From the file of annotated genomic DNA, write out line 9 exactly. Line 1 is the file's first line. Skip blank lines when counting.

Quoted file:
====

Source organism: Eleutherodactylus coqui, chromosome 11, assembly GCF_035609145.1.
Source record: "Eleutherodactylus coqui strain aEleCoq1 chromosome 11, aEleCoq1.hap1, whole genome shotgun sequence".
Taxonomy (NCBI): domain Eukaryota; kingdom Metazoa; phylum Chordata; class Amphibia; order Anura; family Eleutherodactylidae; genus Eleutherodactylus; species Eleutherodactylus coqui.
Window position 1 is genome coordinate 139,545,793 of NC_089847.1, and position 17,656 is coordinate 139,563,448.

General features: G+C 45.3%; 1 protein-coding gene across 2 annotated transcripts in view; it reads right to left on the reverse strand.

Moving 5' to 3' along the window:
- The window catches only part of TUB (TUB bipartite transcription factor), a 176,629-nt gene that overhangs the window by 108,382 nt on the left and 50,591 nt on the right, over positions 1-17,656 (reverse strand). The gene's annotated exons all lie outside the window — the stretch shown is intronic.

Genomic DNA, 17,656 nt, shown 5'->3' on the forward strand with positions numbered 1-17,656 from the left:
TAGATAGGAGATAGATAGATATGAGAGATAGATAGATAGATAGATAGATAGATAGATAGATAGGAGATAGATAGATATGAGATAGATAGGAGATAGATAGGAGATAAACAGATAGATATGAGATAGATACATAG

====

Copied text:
TAGATAGGAGATAGATAGATATGAGAGATAGATAGATAGATAGATAGATAGATAGATAGATAGGAGATAGATAGATATGAGATAGATAGGAGATAGATAGGAGATAAACAGATAGATATGAGATAGATACATAG